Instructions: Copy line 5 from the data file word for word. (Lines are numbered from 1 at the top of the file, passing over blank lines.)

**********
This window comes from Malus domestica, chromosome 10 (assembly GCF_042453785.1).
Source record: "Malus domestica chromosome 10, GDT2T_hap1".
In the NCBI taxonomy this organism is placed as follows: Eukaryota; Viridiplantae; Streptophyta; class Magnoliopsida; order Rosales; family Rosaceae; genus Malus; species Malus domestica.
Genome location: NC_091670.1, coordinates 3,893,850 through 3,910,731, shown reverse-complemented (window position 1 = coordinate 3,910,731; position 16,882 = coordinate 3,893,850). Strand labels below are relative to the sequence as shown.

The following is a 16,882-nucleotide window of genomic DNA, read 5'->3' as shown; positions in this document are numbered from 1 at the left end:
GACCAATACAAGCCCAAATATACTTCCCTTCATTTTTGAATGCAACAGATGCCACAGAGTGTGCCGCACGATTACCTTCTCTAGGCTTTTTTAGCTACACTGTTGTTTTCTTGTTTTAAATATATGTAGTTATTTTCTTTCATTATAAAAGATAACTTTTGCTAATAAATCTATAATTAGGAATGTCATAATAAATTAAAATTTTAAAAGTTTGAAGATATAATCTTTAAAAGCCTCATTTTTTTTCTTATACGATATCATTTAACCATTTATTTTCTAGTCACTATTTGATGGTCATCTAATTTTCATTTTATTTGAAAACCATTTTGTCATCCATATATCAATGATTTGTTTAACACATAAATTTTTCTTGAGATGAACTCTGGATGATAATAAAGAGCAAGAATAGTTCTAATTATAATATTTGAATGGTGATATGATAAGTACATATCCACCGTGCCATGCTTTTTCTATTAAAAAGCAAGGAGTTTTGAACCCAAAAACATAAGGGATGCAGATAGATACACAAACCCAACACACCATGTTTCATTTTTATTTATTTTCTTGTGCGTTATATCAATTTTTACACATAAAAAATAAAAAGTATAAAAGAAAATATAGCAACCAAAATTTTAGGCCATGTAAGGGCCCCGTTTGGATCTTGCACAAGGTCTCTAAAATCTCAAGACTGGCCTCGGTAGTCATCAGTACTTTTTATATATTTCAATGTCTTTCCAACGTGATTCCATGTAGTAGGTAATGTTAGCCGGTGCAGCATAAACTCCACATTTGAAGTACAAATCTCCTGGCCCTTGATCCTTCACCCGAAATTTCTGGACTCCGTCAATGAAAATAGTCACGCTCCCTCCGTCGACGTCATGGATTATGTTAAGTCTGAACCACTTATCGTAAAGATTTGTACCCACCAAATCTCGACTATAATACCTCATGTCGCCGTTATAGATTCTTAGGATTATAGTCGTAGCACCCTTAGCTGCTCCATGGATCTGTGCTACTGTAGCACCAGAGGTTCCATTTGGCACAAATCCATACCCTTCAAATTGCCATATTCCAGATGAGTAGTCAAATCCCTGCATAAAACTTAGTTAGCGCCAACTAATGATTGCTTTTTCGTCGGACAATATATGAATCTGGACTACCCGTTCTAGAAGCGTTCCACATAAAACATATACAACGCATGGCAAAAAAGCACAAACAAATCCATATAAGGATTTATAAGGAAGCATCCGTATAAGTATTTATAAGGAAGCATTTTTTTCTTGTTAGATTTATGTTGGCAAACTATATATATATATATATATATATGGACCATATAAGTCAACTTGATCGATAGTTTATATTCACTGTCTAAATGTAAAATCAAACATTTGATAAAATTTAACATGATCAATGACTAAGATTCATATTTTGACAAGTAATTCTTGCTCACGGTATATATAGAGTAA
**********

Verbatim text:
The following is a 16,882-nucleotide window of genomic DNA, read 5'->3' as shown; positions in this document are numbered from 1 at the left end: